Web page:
Early in his memoir I Should Care, Cahn tells how the eponymous ballad nearly wrote itself.  "I should care, I should go around weeping," he wrote.  What could follow but, "I should care, I should go without sleeping?"  Another song illustrates the principle:  "Starting with the 'ABC' of it / Right down to the 'XYZ' of it / Help me solve the mystery of it / Teach me tonight." 

Mark Steyn points out that repeated phrases account for a large percentage of any Cahn lyric.  "Come Fly With Me" mentions "flying" three times in the first ten syllables.   "Let it Snow!" is repeated three times at the end of each stanza.  Cahn told Steyn that that's not just repetition,  "That's lyric."  In poetry, in essay-writing, even in stories, repetition feels like missed opportunities to be specific about setting, place, intentions, nuances. In lyrics for songs intended to be sung in parlors and dance halls across the country, you don't want to be too specific; you want something catchy (from Renaissance "catch," or refrain) and pleasantly predictable.  

In 1985, Cahn expounded on this quality of his lyrics when he told interviewer Terry Gross that a song's title implies "the architecture" of it.   For example, in his memoir, Cahn describes writing one of his Oscar-winning songs.  As often was the case, the title was a given:  "Three Coins in the Fountain."   All he knew about the film was that three women visiting Rome throw three coins in a fountain and make wishes.  He quickly sketched out these lines:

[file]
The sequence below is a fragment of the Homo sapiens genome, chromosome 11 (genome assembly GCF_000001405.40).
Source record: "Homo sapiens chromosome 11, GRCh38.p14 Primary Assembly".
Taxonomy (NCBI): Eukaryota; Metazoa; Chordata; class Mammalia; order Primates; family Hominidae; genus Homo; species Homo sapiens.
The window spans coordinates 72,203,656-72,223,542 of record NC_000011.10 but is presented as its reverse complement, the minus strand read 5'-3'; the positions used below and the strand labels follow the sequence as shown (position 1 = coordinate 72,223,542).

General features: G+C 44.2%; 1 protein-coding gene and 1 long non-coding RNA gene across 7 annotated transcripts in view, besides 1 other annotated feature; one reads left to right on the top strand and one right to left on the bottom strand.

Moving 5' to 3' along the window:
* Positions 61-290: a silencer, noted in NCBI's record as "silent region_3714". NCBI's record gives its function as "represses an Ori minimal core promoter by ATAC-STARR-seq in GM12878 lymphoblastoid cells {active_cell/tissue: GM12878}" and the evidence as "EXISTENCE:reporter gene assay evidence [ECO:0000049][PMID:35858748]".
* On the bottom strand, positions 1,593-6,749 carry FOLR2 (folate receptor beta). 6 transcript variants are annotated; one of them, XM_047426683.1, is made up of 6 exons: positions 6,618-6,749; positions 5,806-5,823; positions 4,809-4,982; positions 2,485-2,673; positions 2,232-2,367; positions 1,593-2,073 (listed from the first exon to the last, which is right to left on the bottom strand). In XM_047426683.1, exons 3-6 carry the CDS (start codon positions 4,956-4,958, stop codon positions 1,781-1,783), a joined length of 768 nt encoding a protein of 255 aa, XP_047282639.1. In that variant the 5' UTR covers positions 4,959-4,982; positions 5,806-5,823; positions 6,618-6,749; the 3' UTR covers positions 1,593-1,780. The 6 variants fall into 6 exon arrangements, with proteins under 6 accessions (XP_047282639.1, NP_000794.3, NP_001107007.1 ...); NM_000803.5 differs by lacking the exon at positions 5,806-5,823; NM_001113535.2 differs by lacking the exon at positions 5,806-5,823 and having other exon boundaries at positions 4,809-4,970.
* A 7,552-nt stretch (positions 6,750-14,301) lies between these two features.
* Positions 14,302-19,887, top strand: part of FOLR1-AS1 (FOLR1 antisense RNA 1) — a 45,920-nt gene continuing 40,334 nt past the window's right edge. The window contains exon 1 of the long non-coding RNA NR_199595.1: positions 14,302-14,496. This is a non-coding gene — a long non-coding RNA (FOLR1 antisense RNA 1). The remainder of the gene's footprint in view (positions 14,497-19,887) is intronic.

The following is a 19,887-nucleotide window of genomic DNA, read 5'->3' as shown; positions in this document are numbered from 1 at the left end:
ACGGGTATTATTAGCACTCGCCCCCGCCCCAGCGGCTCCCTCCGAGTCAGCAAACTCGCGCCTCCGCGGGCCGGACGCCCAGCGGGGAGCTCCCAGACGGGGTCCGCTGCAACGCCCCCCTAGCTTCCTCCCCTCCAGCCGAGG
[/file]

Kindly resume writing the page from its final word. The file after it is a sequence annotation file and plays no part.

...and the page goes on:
Three coins in the fountain,
Each one seeking happiness,
Thrown by three hopeful lovers,
Which one will the fountain bless?

Composer Jule Styne instantly worked out the melody, "which meant Styne was three-fourths done with the song because the theme repeated three times."  That's the music's AABA "architecture."  But Cahn had a big problem:  "I'd said all I had to say with those lines I'd written."  He just repeated the idea, adding in a reference to Rome, as each "heart" is "longing for its home."  He needed to develop some idea in a "bridge" to a climax.  What idea was left to develop?  He handed Styne a single line, repeated:  "Which one will the fountain bless?  Which one will the fountain bless?"   Styne was "incredulous," and said, "It stinks."  But he built the music up under the repetition.  The lyric ends with "Make it mine!  Make it mine! Make it mine!"   (Cahn 174).